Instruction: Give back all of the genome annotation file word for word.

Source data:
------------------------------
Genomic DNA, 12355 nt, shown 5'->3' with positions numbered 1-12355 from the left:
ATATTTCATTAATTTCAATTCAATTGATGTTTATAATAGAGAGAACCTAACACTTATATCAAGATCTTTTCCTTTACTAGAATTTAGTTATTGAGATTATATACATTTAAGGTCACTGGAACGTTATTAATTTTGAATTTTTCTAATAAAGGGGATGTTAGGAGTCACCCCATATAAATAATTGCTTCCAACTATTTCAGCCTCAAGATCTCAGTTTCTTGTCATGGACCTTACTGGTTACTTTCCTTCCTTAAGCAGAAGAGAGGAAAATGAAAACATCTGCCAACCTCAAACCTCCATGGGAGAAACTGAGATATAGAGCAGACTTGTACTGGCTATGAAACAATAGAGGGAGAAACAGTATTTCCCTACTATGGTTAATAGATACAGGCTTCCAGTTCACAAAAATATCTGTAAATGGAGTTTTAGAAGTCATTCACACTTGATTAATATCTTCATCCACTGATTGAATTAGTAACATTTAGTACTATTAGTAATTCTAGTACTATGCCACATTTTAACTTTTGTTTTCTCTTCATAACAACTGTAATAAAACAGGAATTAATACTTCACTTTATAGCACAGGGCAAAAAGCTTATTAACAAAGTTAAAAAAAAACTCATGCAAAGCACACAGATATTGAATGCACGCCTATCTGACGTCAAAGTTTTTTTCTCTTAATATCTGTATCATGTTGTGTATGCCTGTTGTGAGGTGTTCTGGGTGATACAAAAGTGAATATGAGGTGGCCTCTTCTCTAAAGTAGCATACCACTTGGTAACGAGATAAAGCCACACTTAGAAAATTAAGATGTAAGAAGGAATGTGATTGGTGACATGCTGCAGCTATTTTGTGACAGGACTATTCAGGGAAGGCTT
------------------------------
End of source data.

Genomic DNA, 12355 nt, shown 5'->3' with positions numbered 1-12355 from the left:
ATATTTCATTAATTTCAATTCAATTGATGTTTATAATAGAGAGAACCTAACACTTATATCAAGATCTTTTCCTTTACTAGAATTTAGTTATTGAGATTATATACATTTAAGGTCACTGGAACGTTATTAATTTTGAATTTTTCTAATAAAGGGGATGTTAGGAGTCACCCCATATAAATAATTGCTTCCAACTATTTCAGCCTCAAGATCTCAGTTTCTTGTCATGGACCTTACTGGTTACTTTCCTTCCTTAAGCAGAAGAGAGGAAAATGAAAACATCTGCCAACCTCAAACCTCCATGGGAGAAACTGAGATATAGAGCAGACTTGTACTGGCTATGAAACAATAGAGGGAGAAACAGTATTTCCCTACTATGGTTAATAGATACAGGCTTCCAGTTCACAAAAATATCTGTAAATGGAGTTTTAGAAGTCATTCACACTTGATTAATATCTTCATCCACTGATTGAATTAGTAACATTTAGTACTATTAGTAATTCTAGTACTATGCCACATTTTAACTTTTGTTTTCTCTTCATAACAACTGTAATAAAACAGGAATTAATACTTCACTTTATAGCACAGGGCAAAAAGCTTATTAACAAAGTTAAAAAAAAACTCATGCAAAGCACACAGATATTGAATGCACGCCTATCTGACGTCAAAGTTTTTTTCTCTTAATATCTGTATCATGTTGTGTATGCCTGTTGTGAGGTGTTCTGGGTGATACAAAAGTGAATATGAGGTGGCCTCTTCTCTAAAGTAGCATACCACTTGGTAACGAGATAAAGCCACACTTAGAAAATTAAGATGTAAGAAGGAATGTGATTGGTGACATGCTGCAGCTATTTTGTGACAGGACTATTCAGGGAAGGCTT